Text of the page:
AI allows machines to car­ry out all sorts of tasks that used to be the domain of humans alone. Need to run qual­i­ty con­trol on a fac­to­ry pro­duc­tion line? Set up an AI-pow­ered cam­era to spot defects. How about inter­pret­ing med­ical data? Machine learn­ing can iden­ti­fy poten­tial tumors from scans and flag them to a doc­tor.

But appli­ca­tions like this are use­ful only so long as they’re fast and secure. An AI cam­era that takes min­utes to process images isn’t much use in a fac­to­ry, and no patient wants to risk the expo­sure of their med­ical data if it’s sent to the cloud for analy­sis.

These are the sorts of prob­lems Google is try­ing to solve through a lit­tle-known ini­tia­tive called Coral.

“Tra­di­tion­al­ly, data from [AI] devices was sent to large com­pute instances, housed in cen­tral­ized data cen­ters where machine learn­ing mod­els could oper­ate at speed,” Vikram Tank, prod­uct man­ag­er at Coral, explained to The Verge over email. “Coral is a plat­form of hard­ware and soft­ware com­po­nents from Google that help you build devices with local AI — pro­vid­ing hard­ware accel­er­a­tion for neur­al net­works … right on the edge device.”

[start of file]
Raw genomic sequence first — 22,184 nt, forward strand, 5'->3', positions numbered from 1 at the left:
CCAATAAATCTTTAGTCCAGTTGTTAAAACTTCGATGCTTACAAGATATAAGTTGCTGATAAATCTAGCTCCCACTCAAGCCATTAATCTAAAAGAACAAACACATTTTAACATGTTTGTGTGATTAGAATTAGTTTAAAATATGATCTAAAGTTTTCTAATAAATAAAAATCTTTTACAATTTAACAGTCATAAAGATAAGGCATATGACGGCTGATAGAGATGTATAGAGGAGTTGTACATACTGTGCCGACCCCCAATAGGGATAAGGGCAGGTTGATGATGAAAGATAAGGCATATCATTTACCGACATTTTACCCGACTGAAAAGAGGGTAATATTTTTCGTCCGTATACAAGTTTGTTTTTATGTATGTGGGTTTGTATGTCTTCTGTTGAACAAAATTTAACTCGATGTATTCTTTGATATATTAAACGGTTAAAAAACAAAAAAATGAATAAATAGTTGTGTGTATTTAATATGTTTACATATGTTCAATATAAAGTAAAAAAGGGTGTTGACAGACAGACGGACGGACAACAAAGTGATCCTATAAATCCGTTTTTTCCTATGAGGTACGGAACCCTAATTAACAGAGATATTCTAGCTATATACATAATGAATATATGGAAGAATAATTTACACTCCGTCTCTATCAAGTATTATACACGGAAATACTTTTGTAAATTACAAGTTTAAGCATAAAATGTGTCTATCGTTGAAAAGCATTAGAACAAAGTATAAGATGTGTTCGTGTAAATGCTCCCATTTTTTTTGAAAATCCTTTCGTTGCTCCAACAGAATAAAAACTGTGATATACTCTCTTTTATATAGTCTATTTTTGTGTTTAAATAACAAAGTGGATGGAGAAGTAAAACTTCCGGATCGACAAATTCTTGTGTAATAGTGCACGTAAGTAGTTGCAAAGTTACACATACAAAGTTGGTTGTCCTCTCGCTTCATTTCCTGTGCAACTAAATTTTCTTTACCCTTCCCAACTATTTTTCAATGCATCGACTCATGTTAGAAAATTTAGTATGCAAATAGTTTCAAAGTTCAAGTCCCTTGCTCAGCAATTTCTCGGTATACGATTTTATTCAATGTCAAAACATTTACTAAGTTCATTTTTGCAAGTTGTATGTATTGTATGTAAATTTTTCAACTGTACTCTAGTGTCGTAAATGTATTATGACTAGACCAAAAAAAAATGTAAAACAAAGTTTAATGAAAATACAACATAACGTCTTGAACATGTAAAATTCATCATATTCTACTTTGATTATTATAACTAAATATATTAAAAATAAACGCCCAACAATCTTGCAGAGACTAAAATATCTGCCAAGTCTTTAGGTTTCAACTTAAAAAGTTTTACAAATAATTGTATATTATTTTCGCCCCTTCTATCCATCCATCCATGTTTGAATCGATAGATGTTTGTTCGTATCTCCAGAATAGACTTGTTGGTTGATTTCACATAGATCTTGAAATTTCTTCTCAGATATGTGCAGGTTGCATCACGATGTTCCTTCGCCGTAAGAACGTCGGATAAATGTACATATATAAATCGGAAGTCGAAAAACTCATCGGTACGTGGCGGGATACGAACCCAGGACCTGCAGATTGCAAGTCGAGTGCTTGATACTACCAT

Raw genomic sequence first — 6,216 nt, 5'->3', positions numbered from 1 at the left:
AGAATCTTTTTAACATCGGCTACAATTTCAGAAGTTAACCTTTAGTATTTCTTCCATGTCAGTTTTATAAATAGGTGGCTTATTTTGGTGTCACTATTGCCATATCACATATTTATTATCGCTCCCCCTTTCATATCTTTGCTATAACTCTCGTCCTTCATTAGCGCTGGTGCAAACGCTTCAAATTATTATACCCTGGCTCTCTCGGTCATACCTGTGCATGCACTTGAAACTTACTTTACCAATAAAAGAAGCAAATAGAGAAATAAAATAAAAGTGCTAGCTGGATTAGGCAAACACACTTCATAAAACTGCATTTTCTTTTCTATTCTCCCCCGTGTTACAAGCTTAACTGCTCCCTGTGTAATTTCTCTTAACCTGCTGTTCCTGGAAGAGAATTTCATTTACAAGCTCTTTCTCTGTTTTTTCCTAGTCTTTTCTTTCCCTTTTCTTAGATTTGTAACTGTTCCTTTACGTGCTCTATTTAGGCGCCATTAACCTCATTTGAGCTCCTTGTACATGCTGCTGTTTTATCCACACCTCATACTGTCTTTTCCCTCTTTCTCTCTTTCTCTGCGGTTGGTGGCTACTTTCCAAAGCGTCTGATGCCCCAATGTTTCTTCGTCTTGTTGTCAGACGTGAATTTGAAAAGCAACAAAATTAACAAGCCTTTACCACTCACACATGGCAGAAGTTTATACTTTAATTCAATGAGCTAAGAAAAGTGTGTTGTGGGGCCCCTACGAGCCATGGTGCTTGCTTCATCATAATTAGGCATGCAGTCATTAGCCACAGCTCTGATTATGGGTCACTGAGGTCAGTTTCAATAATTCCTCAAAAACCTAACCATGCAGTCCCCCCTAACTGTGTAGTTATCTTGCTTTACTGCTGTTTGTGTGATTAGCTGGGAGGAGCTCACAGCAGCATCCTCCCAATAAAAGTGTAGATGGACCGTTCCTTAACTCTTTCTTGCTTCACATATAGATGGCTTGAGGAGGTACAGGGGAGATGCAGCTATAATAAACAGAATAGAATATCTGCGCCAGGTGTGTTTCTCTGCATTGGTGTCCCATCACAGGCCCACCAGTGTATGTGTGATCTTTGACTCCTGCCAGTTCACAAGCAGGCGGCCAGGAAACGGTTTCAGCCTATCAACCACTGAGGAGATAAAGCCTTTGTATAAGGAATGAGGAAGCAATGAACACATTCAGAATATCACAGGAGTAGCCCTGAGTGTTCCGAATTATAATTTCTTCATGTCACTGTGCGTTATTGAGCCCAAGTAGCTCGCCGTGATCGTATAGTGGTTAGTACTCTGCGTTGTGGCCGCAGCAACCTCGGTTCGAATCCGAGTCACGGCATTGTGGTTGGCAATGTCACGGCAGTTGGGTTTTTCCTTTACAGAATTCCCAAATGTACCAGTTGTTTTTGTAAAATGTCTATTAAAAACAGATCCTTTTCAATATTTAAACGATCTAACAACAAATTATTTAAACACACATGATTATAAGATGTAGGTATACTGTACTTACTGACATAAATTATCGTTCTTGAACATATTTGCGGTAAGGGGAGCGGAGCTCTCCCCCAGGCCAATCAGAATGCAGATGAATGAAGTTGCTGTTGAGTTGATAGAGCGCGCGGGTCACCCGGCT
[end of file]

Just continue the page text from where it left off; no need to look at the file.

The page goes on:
Coral’s prod­ucts, like the dev board (above), can be used to pro­to­type new AI devices. Image: Google

You might not have heard of Coral before (it only “grad­u­at­ed” out of beta last Octo­ber), but it’s part of a fast-grow­ing AI sec­tor. Mar­ket ana­lysts pre­dict that more than 750 mil­lion edge AI chips and com­put­ers will be sold in 2020, ris­ing to 1.5 bil­lion by 2024. And while most of these will be installed in con­sumer devices like phones, a great deal are des­tined for enter­prise cus­tomers in indus­tries like auto­mo­tive and health care.

To meet cus­tomers’ needs Coral offers two main types of prod­ucts: accel­er­a­tors and dev boards meant for pro­to­typ­ing new ideas, and mod­ules that are des­tined to pow­er the AI brains of pro­duc­tion devices like smart cam­eras and sen­sors. In both cas­es, the heart of the hard­ware is Google’s Edge TPU, an ASIC chip opti­mized to run light­weight machine learn­ing algo­rithms — a (very) lit­tle broth­er to the water-cooled TPU used in Google’s cloud servers.

Build an AI marsh­mal­low-sort­ing machine or a smart bird feed­er